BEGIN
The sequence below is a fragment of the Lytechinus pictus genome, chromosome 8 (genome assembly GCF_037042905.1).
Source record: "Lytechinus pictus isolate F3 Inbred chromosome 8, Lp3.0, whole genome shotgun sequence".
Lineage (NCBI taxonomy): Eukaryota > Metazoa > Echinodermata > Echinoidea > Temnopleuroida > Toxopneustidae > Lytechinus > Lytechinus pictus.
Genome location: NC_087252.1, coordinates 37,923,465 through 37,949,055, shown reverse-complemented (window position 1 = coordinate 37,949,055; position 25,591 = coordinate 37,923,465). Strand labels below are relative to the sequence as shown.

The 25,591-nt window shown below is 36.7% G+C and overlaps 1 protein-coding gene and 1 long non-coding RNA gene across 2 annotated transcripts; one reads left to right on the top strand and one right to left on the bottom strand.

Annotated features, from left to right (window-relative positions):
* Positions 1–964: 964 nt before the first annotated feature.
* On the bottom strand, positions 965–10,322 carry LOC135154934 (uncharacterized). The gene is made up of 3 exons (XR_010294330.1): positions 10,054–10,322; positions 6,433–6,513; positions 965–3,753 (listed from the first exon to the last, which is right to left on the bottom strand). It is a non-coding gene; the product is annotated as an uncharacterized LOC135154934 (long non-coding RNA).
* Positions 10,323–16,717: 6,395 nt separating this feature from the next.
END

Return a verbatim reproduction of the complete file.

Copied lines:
The sequence below is a fragment of the Lytechinus pictus genome, chromosome 8 (genome assembly GCF_037042905.1).
Source record: "Lytechinus pictus isolate F3 Inbred chromosome 8, Lp3.0, whole genome shotgun sequence".
Lineage (NCBI taxonomy): Eukaryota > Metazoa > Echinodermata > Echinoidea > Temnopleuroida > Toxopneustidae > Lytechinus > Lytechinus pictus.
Genome location: NC_087252.1, coordinates 37,923,465 through 37,949,055, shown reverse-complemented (window position 1 = coordinate 37,949,055; position 25,591 = coordinate 37,923,465). Strand labels below are relative to the sequence as shown.

The 25,591-nt window shown below is 36.7% G+C and overlaps 1 protein-coding gene and 1 long non-coding RNA gene across 2 annotated transcripts; one reads left to right on the top strand and one right to left on the bottom strand.

Annotated features, from left to right (window-relative positions):
* Positions 1–964: 964 nt before the first annotated feature.
* On the bottom strand, positions 965–10,322 carry LOC135154934 (uncharacterized). The gene is made up of 3 exons (XR_010294330.1): positions 10,054–10,322; positions 6,433–6,513; positions 965–3,753 (listed from the first exon to the last, which is right to left on the bottom strand). It is a non-coding gene; the product is annotated as an uncharacterized LOC135154934 (long non-coding RNA).
* Positions 10,323–16,717: 6,395 nt separating this feature from the next.